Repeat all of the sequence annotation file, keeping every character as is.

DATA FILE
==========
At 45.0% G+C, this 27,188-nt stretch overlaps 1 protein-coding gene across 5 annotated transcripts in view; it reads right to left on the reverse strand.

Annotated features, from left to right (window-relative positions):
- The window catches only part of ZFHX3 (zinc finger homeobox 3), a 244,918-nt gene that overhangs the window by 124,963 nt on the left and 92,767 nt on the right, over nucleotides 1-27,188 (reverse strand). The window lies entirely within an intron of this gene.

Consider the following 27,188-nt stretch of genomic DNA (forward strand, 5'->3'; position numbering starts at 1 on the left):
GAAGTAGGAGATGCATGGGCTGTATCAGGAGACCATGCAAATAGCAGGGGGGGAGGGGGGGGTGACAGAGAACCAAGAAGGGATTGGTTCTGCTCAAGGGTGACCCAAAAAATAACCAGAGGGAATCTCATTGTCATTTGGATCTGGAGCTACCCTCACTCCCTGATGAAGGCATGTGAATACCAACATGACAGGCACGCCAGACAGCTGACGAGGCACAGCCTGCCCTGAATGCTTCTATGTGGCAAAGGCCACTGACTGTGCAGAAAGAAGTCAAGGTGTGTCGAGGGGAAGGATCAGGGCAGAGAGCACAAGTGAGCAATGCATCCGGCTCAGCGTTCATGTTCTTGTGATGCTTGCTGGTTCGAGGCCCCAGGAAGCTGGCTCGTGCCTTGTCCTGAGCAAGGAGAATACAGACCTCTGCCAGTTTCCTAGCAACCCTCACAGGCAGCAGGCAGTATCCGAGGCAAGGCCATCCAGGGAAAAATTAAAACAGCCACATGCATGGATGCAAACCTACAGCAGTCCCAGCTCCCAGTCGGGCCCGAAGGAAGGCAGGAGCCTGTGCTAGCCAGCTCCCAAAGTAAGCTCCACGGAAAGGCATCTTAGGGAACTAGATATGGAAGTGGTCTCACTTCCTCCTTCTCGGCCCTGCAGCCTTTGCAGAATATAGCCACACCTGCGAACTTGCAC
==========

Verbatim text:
At 45.0% G+C, this 27,188-nt stretch overlaps 1 protein-coding gene across 5 annotated transcripts in view; it reads right to left on the reverse strand.

Annotated features, from left to right (window-relative positions):
- The window catches only part of ZFHX3 (zinc finger homeobox 3), a 244,918-nt gene that overhangs the window by 124,963 nt on the left and 92,767 nt on the right, over nucleotides 1-27,188 (reverse strand). The window lies entirely within an intron of this gene.

Consider the following 27,188-nt stretch of genomic DNA (forward strand, 5'->3'; position numbering starts at 1 on the left):
GAAGTAGGAGATGCATGGGCTGTATCAGGAGACCATGCAAATAGCAGGGGGGGAGGGGGGGGTGACAGAGAACCAAGAAGGGATTGGTTCTGCTCAAGGGTGACCCAAAAAATAACCAGAGGGAATCTCATTGTCATTTGGATCTGGAGCTACCCTCACTCCCTGATGAAGGCATGTGAATACCAACATGACAGGCACGCCAGACAGCTGACGAGGCACAGCCTGCCCTGAATGCTTCTATGTGGCAAAGGCCACTGACTGTGCAGAAAGAAGTCAAGGTGTGTCGAGGGGAAGGATCAGGGCAGAGAGCACAAGTGAGCAATGCATCCGGCTCAGCGTTCATGTTCTTGTGATGCTTGCTGGTTCGAGGCCCCAGGAAGCTGGCTCGTGCCTTGTCCTGAGCAAGGAGAATACAGACCTCTGCCAGTTTCCTAGCAACCCTCACAGGCAGCAGGCAGTATCCGAGGCAAGGCCATCCAGGGAAAAATTAAAACAGCCACATGCATGGATGCAAACCTACAGCAGTCCCAGCTCCCAGTCGGGCCCGAAGGAAGGCAGGAGCCTGTGCTAGCCAGCTCCCAAAGTAAGCTCCACGGAAAGGCATCTTAGGGAACTAGATATGGAAGTGGTCTCACTTCCTCCTTCTCGGCCCTGCAGCCTTTGCAGAATATAGCCACACCTGCGAACTTGCAC